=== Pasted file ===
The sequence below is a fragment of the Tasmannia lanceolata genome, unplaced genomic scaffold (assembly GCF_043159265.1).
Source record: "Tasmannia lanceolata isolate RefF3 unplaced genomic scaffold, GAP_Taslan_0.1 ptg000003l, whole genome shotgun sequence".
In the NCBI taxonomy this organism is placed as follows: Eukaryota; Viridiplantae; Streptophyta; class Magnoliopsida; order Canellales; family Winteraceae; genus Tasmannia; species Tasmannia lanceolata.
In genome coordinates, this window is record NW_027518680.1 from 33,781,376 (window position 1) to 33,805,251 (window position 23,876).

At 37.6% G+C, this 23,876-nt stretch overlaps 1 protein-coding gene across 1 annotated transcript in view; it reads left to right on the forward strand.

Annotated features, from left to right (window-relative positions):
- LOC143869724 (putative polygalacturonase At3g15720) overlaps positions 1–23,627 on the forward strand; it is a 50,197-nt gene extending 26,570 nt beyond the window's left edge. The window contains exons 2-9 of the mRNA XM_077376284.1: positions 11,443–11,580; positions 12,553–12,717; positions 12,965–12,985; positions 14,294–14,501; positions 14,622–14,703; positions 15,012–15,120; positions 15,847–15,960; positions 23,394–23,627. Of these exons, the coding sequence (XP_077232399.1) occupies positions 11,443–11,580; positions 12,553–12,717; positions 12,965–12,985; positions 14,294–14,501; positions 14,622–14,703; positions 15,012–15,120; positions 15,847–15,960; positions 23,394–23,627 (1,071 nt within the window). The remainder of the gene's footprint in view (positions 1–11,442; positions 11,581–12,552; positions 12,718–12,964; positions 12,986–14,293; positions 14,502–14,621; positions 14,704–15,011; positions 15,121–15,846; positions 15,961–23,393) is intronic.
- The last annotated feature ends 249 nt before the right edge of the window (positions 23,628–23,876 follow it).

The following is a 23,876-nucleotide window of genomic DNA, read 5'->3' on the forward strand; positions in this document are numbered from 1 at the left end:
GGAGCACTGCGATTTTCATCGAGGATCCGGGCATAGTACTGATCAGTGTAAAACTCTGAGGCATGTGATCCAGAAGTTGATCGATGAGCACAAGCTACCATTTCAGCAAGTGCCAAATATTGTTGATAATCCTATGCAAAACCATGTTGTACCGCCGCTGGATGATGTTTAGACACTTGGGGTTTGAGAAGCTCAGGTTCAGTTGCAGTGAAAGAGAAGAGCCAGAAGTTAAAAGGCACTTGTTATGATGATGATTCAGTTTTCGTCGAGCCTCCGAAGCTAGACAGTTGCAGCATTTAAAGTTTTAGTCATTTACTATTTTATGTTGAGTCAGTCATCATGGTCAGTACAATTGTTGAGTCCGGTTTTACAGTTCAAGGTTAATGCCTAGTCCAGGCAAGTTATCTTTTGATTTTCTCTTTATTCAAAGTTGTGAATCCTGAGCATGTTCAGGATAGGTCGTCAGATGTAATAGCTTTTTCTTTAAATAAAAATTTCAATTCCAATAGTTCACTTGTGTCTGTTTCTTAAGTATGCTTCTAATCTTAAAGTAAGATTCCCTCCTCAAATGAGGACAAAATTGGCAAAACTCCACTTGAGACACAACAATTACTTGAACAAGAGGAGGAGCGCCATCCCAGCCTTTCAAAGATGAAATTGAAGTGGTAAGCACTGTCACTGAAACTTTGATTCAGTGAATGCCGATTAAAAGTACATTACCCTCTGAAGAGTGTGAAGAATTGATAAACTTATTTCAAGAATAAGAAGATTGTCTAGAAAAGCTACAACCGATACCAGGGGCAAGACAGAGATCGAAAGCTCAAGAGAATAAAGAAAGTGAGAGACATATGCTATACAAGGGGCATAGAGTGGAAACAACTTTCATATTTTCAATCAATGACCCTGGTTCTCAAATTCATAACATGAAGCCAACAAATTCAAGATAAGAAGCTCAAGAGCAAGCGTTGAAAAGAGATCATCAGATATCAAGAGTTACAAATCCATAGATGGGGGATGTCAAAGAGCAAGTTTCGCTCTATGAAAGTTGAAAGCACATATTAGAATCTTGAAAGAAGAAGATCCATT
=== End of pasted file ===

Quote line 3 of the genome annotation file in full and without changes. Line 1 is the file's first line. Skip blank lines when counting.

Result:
In the NCBI taxonomy this organism is placed as follows: Eukaryota; Viridiplantae; Streptophyta; class Magnoliopsida; order Canellales; family Winteraceae; genus Tasmannia; species Tasmannia lanceolata.